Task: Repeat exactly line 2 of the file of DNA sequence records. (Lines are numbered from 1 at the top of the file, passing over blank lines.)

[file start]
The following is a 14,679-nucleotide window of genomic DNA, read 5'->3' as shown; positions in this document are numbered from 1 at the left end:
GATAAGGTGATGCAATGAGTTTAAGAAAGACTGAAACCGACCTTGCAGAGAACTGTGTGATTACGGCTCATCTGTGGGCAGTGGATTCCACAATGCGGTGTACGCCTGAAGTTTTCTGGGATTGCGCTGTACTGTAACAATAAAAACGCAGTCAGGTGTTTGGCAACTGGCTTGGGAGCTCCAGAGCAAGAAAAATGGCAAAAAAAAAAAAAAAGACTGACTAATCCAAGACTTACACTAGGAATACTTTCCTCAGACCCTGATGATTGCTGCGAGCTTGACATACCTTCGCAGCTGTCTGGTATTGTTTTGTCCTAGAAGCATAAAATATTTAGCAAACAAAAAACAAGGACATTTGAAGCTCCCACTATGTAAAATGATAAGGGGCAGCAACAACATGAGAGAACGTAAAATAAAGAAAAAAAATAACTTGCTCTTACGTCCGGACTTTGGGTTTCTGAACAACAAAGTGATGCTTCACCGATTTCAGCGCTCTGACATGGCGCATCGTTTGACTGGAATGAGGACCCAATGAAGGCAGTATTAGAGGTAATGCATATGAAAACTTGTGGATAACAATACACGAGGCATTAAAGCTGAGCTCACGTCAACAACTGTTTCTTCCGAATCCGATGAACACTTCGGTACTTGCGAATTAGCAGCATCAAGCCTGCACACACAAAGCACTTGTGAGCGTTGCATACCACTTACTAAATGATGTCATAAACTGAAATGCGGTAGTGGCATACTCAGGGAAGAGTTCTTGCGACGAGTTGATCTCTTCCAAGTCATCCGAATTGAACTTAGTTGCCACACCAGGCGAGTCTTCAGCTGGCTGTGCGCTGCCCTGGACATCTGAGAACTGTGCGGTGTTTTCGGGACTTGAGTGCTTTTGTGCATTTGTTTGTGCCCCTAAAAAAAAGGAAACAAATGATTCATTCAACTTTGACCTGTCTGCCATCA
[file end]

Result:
GATAAGGTGATGCAATGAGTTTAAGAAAGACTGAAACCGACCTTGCAGAGAACTGTGTGATTACGGCTCATCTGTGGGCAGTGGATTCCACAATGCGGTGTACGCCTGAAGTTTTCTGGGATTGCGCTGTACTGTAACAATAAAAACGCAGTCAGGTGTTTGGCAACTGGCTTGGGAGCTCCAGAGCAAGAAAAATGGCAAAAAAAAAAAAAAAGACTGACTAATCCAAGACTTACACTAGGAATACTTTCCTCAGACCCTGATGATTGCTGCGAGCTTGACATACCTTCGCAGCTGTCTGGTATTGTTTTGTCCTAGAAGCATAAAATATTTAGCAAACAAAAAACAAGGACATTTGAAGCTCCCACTATGTAAAATGATAAGGGGCAGCAACAACATGAGAGAACGTAAAATAAAGAAAAAAAATAACTTGCTCTTACGTCCGGACTTTGGGTTTCTGAACAACAAAGTGATGCTTCACCGATTTCAGCGCTCTGACATGGCGCATCGTTTGACTGGAATGAGGACCCAATGAAGGCAGTATTAGAGGTAATGCATATGAAAACTTGTGGATAACAATACACGAGGCATTAAAGCTGAGCTCACGTCAACAACTGTTTCTTCCGAATCCGATGAACACTTCGGTACTTGCGAATTAGCAGCATCAAGCCTGCACACACAAAGCACTTGTGAGCGTTGCATACCACTTACTAAATGATGTCATAAACTGAAATGCGGTAGTGGCATACTCAGGGAAGAGTTCTTGCGACGAGTTGATCTCTTCCAAGTCATCCGAATTGAACTTAGTTGCCACACCAGGCGAGTCTTCAGCTGGCTGTGCGCTGCCCTGGACATCTGAGAACTGTGCGGTGTTTTCGGGACTTGAGTGCTTTTGTGCATTTGTTTGTGCCCCTAAAAAAAAGGAAACAAATGATTCATTCAACTTTGACCTGTCTGCCATCA